September 22, 2021
Best Ever CRE Community

3 Ways to Make Your Multifamily Rental Property a Better Investment

When you’re making a more significant property investment, it’s critical to take the time to ensure every unit, amenity, and feature is up to your standards. After all, multifamily properties are more significant investments with unique quirks, charms, and special considerations.

So, with that in mind, how do you make a rental property investment better? Since real estate and investment properties are trendy markets, you must factor in several key components if you want the best ROI. So, whether you’re looking to improve your cash flow from rental income or max out a building’s capacity, here are a few tips to help you find a better rental property and real estate investments.

Start smaller until you understand the real estate market.

Real estate switches and shifts more quickly than you might suspect. While rental property investing is an ideal way to develop alternative cash flows, you also have to keep in mind that the more you scale, the more tenant requests you’ll need to address and the more responsibilities you’ll have to juggle. So even if you’re going to hire a full-time property manager or landlord, you still need to consider how involved real estate can be. While plenty of real estate investors have the resources to fully outsource their property managers, landlords, and maintenance staff, other investors should consider starting small and scaling accordingly.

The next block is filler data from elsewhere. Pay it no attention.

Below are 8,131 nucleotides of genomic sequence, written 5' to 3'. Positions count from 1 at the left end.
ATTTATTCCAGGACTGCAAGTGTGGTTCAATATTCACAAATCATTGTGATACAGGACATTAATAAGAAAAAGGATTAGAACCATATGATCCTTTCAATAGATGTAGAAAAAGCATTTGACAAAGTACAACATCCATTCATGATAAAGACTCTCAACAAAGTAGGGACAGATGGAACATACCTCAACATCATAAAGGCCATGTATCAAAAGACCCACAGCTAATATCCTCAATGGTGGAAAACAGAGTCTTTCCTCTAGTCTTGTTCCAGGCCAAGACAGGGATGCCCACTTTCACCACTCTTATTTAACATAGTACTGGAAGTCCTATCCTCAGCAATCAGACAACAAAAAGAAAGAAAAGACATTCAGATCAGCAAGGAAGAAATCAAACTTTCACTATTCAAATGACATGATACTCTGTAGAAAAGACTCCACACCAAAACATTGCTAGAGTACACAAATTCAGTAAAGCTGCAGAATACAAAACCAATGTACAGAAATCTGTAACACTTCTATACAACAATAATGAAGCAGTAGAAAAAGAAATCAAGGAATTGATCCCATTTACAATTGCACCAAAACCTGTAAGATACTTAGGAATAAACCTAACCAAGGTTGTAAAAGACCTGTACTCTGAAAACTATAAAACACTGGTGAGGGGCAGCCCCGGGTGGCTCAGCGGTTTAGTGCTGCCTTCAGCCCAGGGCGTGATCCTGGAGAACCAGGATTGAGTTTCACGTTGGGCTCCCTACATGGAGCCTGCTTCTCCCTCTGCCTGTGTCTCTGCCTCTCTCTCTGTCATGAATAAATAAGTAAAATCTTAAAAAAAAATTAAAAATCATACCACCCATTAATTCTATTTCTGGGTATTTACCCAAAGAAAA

Though this doesn’t mean that you need to buy a single-family home as your first investment property, it does mean that you should start with a rental property with a handful of units instead of hundreds. If you’ve never considered rental properties or real estate before, it’s ideal to begin with something along the lines of a duplex. This helps you familiarize yourself with charging rent, setting up effective lease agreements, divvying up utilities, and maintaining renter capacity. Some beginning real estate investors even purchase a duplex or a similar type of property as a primary residence and rent out the other half. Though this type of investment isn’t for everyone, it’s an easier way to get into an income property and familiarize yourself with generating rental income.

Even if you’ve previously worked with a property management company or you’ve managed a single-family home, it’s helpful to consider how different apartment complexes and multifamily properties can be. Rental property owners have to ensure that they can scale their services to meet significantly increased needs while still developing a positive cash return. Even if you’re charging a higher monthly rent in a desirable part of town, tenant needs may quickly outclass business needs. When you struggle to keep tenants happy, this can muddy your investment strategy. Instead, leverage a small start, build experience, and try for more significant residential properties or commercial real estate opportunities.

Make improvements or add amenities.